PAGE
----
Side hustle involved theft of intellectual property and government secrets
Two Iranian nationals have been charged in the US over a long-running cybercrime campaign that resulted in the theft of national security information, intellectual property, and personal data.
Hooman Heidarian (AKA “neo”), 30, and Mehdi Farhadi, 34, both of Hamedan, Iran, are alleged to have stolen hundreds of terabytes of data, partly at the behest of the Iranian government.
The duo’s wide-ranging campaign is said to have resulted in the theft of foreign policy intelligence, non-military nuclear information, aerospace data, human rights activist information, victims’ financial and personally identifiable information, and intellectual property, including unpublished scientific research.
Victims were located in Europe and the Middle East, as well as the US.
Confidential communications pertaining to national security also made up part of the haul, the US Department of Justice (DoJ) said in a news release on Wednesday (September 16).
According to the DoJ, Heidarian and Farhadi’s exploits began in 2013.
Their targets were said to include several American and foreign universities, a Washington-based think tank, a defense contractor, an aerospace company, a foreign policy organization, non-governmental organizations, non-profits, and more.
The accused hackers allegedly scanned systems for security weaknesses before using a variety of hacking techniques including session hijacking and SQL injection to steal data from victim websites.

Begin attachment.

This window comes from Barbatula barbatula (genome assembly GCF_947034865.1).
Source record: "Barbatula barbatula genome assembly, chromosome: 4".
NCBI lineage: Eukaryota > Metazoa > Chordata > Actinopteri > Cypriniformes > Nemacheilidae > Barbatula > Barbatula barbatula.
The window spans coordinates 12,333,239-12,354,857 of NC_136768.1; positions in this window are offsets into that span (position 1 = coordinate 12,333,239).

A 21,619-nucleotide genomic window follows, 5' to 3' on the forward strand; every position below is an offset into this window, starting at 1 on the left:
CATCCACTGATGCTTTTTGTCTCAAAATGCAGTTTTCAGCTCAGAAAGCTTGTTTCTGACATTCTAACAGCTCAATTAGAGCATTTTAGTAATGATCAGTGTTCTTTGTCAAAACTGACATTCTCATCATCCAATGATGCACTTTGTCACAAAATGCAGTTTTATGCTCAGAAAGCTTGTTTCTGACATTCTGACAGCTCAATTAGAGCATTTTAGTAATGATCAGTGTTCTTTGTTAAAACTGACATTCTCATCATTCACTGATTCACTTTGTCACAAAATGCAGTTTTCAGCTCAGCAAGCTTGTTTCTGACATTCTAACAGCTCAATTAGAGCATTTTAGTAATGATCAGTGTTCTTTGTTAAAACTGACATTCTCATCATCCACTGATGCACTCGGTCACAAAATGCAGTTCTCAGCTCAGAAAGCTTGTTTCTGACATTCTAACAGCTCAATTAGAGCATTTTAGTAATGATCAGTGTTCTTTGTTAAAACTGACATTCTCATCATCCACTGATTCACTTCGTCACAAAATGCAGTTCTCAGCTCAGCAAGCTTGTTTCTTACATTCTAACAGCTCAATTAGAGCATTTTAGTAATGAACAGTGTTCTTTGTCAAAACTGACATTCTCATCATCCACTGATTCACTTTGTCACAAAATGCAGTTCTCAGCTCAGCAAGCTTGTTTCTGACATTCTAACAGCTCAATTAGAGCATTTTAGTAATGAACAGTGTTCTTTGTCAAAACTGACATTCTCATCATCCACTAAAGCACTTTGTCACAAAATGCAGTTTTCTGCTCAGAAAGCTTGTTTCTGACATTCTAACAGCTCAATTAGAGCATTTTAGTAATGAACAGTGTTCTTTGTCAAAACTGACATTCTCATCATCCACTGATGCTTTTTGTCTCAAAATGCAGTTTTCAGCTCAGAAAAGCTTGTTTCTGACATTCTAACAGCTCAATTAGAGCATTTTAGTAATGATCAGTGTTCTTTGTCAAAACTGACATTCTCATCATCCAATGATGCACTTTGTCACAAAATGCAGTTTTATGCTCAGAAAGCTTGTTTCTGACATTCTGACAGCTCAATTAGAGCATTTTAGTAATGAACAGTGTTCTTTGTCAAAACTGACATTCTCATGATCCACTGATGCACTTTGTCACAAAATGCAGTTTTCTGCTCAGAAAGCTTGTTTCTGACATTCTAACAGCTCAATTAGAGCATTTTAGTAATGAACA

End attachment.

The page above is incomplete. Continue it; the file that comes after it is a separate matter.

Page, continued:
In addition, the pair deployed various forms of malware including remote access trojans and keyloggers to plant backdoors on compromised machines within targeted networks.
As well as stealing sensitive data, the miscreants frequently vandalized websites, often under the pseudonym “Sejeal” and posted messages that either mocked the Iranian opposition or foreign adversaries, including Israel and Saudi Arabia.
“In some instances, the defendants’ hacks were politically motivated or at the behest of Iran, including instances where they obtained information regarding dissidents, human rights activists, and opposition leaders,” the DoJ said.
“In other instances, the defendants sold the hacked data and information on the black market for private financial gain.”
Out of reach
The pair were charged with computer hacking, fraud, and aggravated identity theft offenses, as part of a 10-count indictment returned on September 15.
Both are still in Iran and therefore well outside the reach of US authorities.
The DoJ announcement follows a recent advisory from the Department of Homeland Security’s Cybersecurity and Infrastructure Security Agency (CISA) on how to defend against Iran-based threat actors.
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